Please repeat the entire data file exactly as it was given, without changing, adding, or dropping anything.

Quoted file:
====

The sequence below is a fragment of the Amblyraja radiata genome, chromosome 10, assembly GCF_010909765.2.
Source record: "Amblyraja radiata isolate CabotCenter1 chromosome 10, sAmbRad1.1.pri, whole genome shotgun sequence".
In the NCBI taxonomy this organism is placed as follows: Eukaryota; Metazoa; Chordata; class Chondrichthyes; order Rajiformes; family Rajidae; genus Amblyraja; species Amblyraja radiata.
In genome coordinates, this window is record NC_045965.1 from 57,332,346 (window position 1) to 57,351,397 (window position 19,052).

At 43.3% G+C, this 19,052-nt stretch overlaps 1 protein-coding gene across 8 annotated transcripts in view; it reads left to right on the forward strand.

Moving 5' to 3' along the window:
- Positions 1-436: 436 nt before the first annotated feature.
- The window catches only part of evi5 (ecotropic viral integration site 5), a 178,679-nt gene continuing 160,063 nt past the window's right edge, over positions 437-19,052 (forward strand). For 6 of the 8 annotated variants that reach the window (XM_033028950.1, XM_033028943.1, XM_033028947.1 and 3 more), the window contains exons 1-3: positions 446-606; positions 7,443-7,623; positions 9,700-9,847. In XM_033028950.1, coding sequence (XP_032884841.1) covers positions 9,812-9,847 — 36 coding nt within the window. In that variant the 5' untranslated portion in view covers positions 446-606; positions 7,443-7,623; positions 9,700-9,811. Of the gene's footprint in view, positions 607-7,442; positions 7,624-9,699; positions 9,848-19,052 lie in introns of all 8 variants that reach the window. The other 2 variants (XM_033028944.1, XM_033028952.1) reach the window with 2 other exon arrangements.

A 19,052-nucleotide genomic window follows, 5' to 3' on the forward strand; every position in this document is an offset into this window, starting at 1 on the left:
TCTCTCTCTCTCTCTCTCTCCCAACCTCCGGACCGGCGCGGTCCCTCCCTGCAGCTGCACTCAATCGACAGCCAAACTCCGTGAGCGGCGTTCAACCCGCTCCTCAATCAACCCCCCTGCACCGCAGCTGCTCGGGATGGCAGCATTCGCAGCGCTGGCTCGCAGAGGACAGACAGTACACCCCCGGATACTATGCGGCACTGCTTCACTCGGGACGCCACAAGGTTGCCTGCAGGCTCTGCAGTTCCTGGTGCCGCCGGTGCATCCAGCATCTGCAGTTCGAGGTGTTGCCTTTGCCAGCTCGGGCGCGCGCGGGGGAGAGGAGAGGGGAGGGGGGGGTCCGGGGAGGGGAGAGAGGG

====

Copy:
The sequence below is a fragment of the Amblyraja radiata genome, chromosome 10, assembly GCF_010909765.2.
Source record: "Amblyraja radiata isolate CabotCenter1 chromosome 10, sAmbRad1.1.pri, whole genome shotgun sequence".
In the NCBI taxonomy this organism is placed as follows: Eukaryota; Metazoa; Chordata; class Chondrichthyes; order Rajiformes; family Rajidae; genus Amblyraja; species Amblyraja radiata.
In genome coordinates, this window is record NC_045965.1 from 57,332,346 (window position 1) to 57,351,397 (window position 19,052).

At 43.3% G+C, this 19,052-nt stretch overlaps 1 protein-coding gene across 8 annotated transcripts in view; it reads left to right on the forward strand.

Moving 5' to 3' along the window:
- Positions 1-436: 436 nt before the first annotated feature.
- The window catches only part of evi5 (ecotropic viral integration site 5), a 178,679-nt gene continuing 160,063 nt past the window's right edge, over positions 437-19,052 (forward strand). For 6 of the 8 annotated variants that reach the window (XM_033028950.1, XM_033028943.1, XM_033028947.1 and 3 more), the window contains exons 1-3: positions 446-606; positions 7,443-7,623; positions 9,700-9,847. In XM_033028950.1, coding sequence (XP_032884841.1) covers positions 9,812-9,847 — 36 coding nt within the window. In that variant the 5' untranslated portion in view covers positions 446-606; positions 7,443-7,623; positions 9,700-9,811. Of the gene's footprint in view, positions 607-7,442; positions 7,624-9,699; positions 9,848-19,052 lie in introns of all 8 variants that reach the window. The other 2 variants (XM_033028944.1, XM_033028952.1) reach the window with 2 other exon arrangements.

A 19,052-nucleotide genomic window follows, 5' to 3' on the forward strand; every position in this document is an offset into this window, starting at 1 on the left:
TCTCTCTCTCTCTCTCTCTCCCAACCTCCGGACCGGCGCGGTCCCTCCCTGCAGCTGCACTCAATCGACAGCCAAACTCCGTGAGCGGCGTTCAACCCGCTCCTCAATCAACCCCCCTGCACCGCAGCTGCTCGGGATGGCAGCATTCGCAGCGCTGGCTCGCAGAGGACAGACAGTACACCCCCGGATACTATGCGGCACTGCTTCACTCGGGACGCCACAAGGTTGCCTGCAGGCTCTGCAGTTCCTGGTGCCGCCGGTGCATCCAGCATCTGCAGTTCGAGGTGTTGCCTTTGCCAGCTCGGGCGCGCGCGGGGGAGAGGAGAGGGGAGGGGGGGGTCCGGGGAGGGGAGAGAGGG